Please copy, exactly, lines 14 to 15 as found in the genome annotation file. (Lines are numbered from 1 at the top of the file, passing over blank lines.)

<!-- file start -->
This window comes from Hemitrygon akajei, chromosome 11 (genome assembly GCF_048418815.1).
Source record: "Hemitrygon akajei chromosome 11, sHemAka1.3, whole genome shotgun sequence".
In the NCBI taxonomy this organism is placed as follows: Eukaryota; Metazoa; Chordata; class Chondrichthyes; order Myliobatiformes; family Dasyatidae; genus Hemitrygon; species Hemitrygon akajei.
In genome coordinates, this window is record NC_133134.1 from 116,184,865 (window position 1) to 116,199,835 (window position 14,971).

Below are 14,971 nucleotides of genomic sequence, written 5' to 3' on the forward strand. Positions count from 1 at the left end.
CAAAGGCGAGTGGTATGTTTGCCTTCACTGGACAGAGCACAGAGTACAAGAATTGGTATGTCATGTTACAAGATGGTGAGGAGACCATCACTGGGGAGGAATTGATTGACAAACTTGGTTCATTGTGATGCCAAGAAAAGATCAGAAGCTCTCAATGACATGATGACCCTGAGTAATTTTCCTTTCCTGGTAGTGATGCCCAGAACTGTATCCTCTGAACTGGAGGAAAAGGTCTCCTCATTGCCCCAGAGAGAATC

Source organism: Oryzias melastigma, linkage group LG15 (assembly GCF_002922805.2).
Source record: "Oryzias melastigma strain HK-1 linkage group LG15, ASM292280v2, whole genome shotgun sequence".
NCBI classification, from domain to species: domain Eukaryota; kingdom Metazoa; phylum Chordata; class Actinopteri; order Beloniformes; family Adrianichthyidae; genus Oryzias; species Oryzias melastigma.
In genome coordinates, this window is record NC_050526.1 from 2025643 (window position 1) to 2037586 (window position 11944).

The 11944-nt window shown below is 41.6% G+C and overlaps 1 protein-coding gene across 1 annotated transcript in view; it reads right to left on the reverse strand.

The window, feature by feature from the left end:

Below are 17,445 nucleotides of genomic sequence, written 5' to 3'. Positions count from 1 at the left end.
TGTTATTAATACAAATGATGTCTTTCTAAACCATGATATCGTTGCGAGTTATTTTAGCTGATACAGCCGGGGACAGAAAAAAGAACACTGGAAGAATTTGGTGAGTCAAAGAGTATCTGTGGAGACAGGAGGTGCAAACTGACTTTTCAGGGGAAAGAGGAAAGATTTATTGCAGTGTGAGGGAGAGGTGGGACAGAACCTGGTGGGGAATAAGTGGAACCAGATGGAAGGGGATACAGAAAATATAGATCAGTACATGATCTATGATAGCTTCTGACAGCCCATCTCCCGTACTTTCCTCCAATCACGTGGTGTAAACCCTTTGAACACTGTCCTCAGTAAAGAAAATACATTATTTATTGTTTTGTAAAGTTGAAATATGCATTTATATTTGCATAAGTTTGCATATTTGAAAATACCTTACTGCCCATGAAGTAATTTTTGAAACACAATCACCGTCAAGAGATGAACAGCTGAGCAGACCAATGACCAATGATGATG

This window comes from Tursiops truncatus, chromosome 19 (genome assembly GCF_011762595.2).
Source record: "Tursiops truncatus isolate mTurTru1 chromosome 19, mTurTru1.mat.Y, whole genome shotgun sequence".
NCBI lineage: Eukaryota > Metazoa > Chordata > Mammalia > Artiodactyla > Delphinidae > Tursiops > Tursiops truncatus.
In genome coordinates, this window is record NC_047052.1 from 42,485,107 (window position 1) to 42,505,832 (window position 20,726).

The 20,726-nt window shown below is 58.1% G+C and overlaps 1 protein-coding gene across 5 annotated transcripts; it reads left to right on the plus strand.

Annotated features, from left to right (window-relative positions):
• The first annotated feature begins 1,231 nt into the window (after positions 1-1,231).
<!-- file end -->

TGTTATTAATACAAATGATGTCTTTCTAAACCATGATATCGTTGCGAGTTATTTTAGCTGATACAGCCGGGGACAGAAAAAAGAACACTGGAAGAATTTGGTGAGTCAAAGAGTATCTGTGGAGACAGGAGGTGCAAACTGACTTTTCAGGGGAAAGAGGAAAGATTTATTGCAGTGTGAGGGAGAGGTGGGACAGAACCTGGTGGGGAATAAGTGGAACCAGATGGAAGGGGATACAGAAAATATAGATCAGTACATGATCTATGATAGCTTCTGACAGCCCATCTCCCGTACTTTCCTCCAATCACGTGGTGTAAACCCTTTGAACACTGTCCTCAGTAAAGAAAATACATTATTTATTGTTTTGTAAAGTTGAAATATGCATTTATATTTGCATAAGTTTGCATATTTGAAAATACCTTACTGCCCATGAAGTAATTTTTGAAACACAATCACCGTCAAGAGATGAACAGCTGAGCAGACCAATGACCAATGATGATG

This window comes from Tursiops truncatus, chromosome 19 (genome assembly GCF_011762595.2).